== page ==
The book is full of interesting and somewhat unknown facts: idol of Goddess Ragnya was initially taken out from Sri Lanka and brought to Shadipora near Srinagar but was finally installed at Tulmul in Ganderbal; Chinese Hsuan Tsang staying at Ganpatyar temple in Srinagar; TANTRALOKA (Light on the Tantras) was written after Abhinavagupta attained nirvana; Adi Shankracharya composed poems Sharada Bhajana Stotra and wrote Soundarya Laharai at Gopadari Hill, now known as Shankaracharya hill; King Lalitaditya’s empire was bigger than Mauryan or Mughal empires;Sultan Zain-ul-Abidin paying a visit to Amarnath Cave while inspecting a canal being constructed on the left bank of the Lidder valley; Guru Nanak visiting Martand temple during his pilgrimage to Kashmir in 1500; it was at the scared cave that Kripa Ram Dutt in his obedience to Lord Shiva led the delegation of 500 Pandits to Guru Tegh Bhadur; Bhagwan Gopinathji’s spiritual state has been described as SHAMBHAVI state- a state of Shiva consciousness; Kashmiri society was perhaps the only society where husbands demonstrated his love for his wife by personally giving her a bath with sacred water.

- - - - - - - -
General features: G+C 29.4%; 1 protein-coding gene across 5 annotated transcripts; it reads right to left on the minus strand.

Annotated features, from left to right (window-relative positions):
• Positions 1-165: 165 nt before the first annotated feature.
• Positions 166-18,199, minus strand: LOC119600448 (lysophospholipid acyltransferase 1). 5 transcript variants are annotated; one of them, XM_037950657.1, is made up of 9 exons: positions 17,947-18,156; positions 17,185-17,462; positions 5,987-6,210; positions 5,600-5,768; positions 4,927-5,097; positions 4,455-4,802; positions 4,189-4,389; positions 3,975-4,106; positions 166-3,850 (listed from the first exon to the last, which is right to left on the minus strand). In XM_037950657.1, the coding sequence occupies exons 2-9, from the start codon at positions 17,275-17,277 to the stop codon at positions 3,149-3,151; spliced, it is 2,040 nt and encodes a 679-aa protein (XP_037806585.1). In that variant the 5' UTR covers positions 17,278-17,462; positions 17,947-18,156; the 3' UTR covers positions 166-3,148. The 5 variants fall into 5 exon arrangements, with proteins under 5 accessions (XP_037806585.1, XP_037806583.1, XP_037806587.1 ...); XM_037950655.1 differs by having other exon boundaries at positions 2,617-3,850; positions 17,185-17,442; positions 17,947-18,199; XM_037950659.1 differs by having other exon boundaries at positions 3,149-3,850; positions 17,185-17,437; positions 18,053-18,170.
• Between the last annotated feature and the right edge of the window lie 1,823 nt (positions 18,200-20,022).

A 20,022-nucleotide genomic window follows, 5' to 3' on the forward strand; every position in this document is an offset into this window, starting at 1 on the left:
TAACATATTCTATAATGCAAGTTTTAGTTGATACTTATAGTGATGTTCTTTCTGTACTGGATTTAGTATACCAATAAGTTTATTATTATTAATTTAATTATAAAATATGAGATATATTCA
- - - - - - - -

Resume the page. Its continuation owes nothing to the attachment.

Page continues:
No wonder, Dr. S. Radhakrishnan described Kashmir the land of saints and, in particular, referred to mystic shaivite poetess, Lal Ded ?
In his foreword, Chief Minister of Haryana Manhohar Lal refers to the twenty-four treatises in Sanskrit, twenty-two were composed in Kashmir. Quoting the local legend he writes that Kalidas was born in Kashmir but due to the oppressive rule of King Ananda he left Kashmir for Ujjain.